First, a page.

Uneasy Arab states in Persian Gulf watch US-Iran overtures from sidelines - The Washington Post

Uneasy Arab states in Persian Gulf watch US-Iran overtures from sidelines - The Washington Post...
washingtonpost.com 30/09/2013 News

Keywords:#Arab, #Arab_Spring, #Arabia, #Asia, #Associated_Press, #Barack_Obama, #Bashar_Assad, #Damascus, #Dubai, #Egypt, #Emirates, #General_Assembly, #Hassan_Rouhani, #Hillary_Rodham_Clinton, #Hosni_Mubarak, #Iran, #London, #Middle_East, #Near_East, #Obama, #Obama_administration, #Persian, #Persian_Gulf, #Persian_Gulf_states, #Post, #President, #Rouhani, #Russian, #Saudi, #Saudi_Arabia, #State_Department, #Syria, #Tehran, #Theodore, #U.N, #US, #United_Arab_Emirates, #Washington, #Washington_Post, #Washingtonpost.com, #White_House

By Associated Press, Updated: Monday, September 30, 9:31 AM
DUBAI, United Arab Emirates — Lost in the blizzard of attention on Iran’s cautious openings to the U.S. was another bit of noteworthy outreach by President Hassan Rouhani: Sending greetings to Saudi Arabia’s king and appealing for more cooperation between the two regional rivals.
Rouhani’s message last week also carried a subtext for Saudi Arabia and the other Western-allied Persian Gulf states. As Iran’s diplomatic profile rises with attempts to recalibrate its dealings with Washington, the Persian gulf rulers will have to make adjustments, too.
That’s not such an easy thing for the monarchs and sheiks to swallow.
Leaders such as Saudi King Abdullah are accustomed to having Washington’s undivided focus and a prominent voice in shaping policies over Iran, which Persian gulf officials routinely denounce for allegedly trying to undermine their rule through suspected proxies and spies.
The prospect of Iran and the U.S. becoming something less than arch foes — a flirtation at the U.N. General Assembly capped by President Barack Obama’s groundbreaking telephone call to Rouhani — pushes the Persian gulf states toward unfamiliar territory.
They certainly remain a pillar of U.S. diplomatic and military strategy in the region, with key bases and one of the State Department’s main Iran listening posts in Dubai. But a core reason for the cozy ties — beyond maintaining reliable oil supplies — has been mutual worries over Iran. That basis could now be chipped away slightly as Tehran and Washington explore possible direct talks over Iran’s nuclear program.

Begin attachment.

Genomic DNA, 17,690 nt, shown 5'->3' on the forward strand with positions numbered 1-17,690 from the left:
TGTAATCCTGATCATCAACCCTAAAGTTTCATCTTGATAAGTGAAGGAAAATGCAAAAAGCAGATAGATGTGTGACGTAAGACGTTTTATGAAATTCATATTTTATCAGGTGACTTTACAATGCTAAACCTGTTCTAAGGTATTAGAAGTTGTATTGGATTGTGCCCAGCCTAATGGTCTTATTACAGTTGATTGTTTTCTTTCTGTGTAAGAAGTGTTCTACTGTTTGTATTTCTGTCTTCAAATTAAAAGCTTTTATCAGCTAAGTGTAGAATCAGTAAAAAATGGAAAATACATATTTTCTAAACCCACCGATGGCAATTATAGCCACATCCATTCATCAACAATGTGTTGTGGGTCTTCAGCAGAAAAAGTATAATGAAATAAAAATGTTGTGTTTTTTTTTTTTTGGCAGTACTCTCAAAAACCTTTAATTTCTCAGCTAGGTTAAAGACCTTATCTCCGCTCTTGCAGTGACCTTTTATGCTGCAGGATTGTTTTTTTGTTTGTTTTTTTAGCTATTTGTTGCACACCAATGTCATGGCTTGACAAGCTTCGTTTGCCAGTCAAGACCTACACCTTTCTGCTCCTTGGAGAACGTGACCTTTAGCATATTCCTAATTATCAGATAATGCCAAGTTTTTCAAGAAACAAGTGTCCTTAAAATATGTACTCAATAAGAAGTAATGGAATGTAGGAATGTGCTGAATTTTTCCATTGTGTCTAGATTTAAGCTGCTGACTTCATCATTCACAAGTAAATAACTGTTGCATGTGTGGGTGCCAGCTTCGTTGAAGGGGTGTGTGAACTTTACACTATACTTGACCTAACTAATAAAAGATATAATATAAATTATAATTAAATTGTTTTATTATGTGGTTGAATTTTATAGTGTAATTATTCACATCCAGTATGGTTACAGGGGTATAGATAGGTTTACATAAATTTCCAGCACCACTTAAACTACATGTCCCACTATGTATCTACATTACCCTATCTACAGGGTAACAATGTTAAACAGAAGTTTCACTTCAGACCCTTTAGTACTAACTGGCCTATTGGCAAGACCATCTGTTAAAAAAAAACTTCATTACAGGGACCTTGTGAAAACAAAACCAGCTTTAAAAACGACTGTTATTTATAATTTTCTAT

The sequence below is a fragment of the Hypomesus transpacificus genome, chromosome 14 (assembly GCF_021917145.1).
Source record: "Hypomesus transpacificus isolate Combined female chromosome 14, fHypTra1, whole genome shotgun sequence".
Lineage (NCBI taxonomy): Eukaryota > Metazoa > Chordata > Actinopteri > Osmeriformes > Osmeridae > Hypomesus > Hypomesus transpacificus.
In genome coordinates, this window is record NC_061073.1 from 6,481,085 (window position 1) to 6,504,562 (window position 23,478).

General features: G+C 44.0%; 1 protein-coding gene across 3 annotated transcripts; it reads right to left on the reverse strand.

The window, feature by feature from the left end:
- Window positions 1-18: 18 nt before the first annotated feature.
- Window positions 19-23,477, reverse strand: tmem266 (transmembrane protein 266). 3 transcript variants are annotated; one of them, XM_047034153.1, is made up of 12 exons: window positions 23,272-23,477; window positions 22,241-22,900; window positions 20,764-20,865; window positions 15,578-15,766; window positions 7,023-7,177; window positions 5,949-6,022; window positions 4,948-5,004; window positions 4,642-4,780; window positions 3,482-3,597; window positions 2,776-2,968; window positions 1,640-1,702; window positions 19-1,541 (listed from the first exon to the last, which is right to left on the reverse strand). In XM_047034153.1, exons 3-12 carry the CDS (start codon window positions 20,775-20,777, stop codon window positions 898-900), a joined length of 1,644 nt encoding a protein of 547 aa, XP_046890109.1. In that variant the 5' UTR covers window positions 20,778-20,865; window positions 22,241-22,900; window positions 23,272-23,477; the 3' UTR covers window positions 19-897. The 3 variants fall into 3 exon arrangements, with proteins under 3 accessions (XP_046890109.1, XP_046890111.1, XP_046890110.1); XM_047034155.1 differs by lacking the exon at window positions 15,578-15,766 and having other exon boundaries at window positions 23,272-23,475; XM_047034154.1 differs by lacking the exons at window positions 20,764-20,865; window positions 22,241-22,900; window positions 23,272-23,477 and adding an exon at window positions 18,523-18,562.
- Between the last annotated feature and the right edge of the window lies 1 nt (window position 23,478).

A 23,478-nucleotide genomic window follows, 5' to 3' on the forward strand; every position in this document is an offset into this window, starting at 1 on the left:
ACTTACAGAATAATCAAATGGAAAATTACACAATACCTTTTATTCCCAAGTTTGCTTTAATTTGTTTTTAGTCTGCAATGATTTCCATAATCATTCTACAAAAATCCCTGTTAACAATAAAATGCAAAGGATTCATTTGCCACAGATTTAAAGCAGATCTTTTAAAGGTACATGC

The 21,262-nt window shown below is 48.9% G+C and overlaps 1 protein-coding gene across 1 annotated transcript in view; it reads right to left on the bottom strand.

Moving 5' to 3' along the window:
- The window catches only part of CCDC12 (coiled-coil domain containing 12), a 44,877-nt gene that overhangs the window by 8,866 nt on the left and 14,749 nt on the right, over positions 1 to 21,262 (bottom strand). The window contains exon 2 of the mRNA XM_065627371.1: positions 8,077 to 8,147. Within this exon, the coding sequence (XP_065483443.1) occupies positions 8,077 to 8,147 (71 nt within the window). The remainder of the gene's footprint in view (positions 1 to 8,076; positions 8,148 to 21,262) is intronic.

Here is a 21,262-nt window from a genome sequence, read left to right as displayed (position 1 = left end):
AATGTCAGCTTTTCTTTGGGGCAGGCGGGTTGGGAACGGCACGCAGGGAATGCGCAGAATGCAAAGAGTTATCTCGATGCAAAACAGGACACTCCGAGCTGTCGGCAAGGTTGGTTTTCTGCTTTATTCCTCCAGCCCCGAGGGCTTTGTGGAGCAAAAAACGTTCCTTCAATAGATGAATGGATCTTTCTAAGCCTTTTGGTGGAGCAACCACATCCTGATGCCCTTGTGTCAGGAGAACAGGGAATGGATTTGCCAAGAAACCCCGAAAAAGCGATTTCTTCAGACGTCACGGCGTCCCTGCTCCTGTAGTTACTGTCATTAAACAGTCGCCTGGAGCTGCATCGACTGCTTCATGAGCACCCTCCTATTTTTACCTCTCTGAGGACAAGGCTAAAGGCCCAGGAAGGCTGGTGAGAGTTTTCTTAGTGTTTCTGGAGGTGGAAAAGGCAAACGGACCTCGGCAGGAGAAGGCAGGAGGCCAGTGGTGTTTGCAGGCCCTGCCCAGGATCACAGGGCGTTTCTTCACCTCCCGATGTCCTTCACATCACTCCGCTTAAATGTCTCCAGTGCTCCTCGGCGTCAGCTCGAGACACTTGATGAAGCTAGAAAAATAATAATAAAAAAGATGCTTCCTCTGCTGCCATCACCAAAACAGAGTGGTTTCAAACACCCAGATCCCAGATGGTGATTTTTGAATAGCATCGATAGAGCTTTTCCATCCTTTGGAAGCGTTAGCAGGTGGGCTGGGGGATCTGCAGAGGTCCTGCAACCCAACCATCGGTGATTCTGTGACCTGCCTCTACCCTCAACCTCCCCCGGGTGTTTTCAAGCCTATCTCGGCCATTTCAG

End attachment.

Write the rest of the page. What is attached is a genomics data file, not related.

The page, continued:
If nothing else, the Persian gulf’s Arab leaders may have to compete a bit harder for the White House’s ear.
“So much of the Persian gulf relationship with Washington has been built on the concerns over Iran: the U.S. bases, the huge Persian gulf arms purchases, the protection of oil shipments,” said Theodore Karasik, a security and political affairs analyst at the Dubai-based Institute for Near East and Persian gulf Military Analysis.
“All of a sudden, here’s the chance that the U.S. and Iran could start talking directly. That cuts the Persian gulf out of a loop somewhat,” he added.
Washington’s Persian gulf partners have already been feeling slightly under-appreciated.
When then-Secretary of State Hillary Rodham Clinton visited the region last year she heard a list of complaints that included worries about Obama’s perceived strategic emphasis on Asia and how Washington failed to stand by their common ally, Egypt’s Hosni Mubarak, during the Arab Spring uprisings.
And the Persian gulf leaders — strong backers of Syria’s rebel forces — could hardly contain their displeasure when the U.S. pulled back from possible military action against Bashar Assad’s regime in favor of a Russian plan seeking the dismantlement of Damascus’ chemical arsenal.
A former U.S. diplomat in the region said that a senior Saudi official grumbled to him recently: I wish the Americans stood by us like the Russians stand by Assad. The diplomat spoke on condition of anonymity because the conversation recounted was private.
“There will no doubt be some tensions between the Obama administration and Persian gulf leaders” over Syria, said Ayham Kamel, a Middle East analyst at the Eurasia Group in London.
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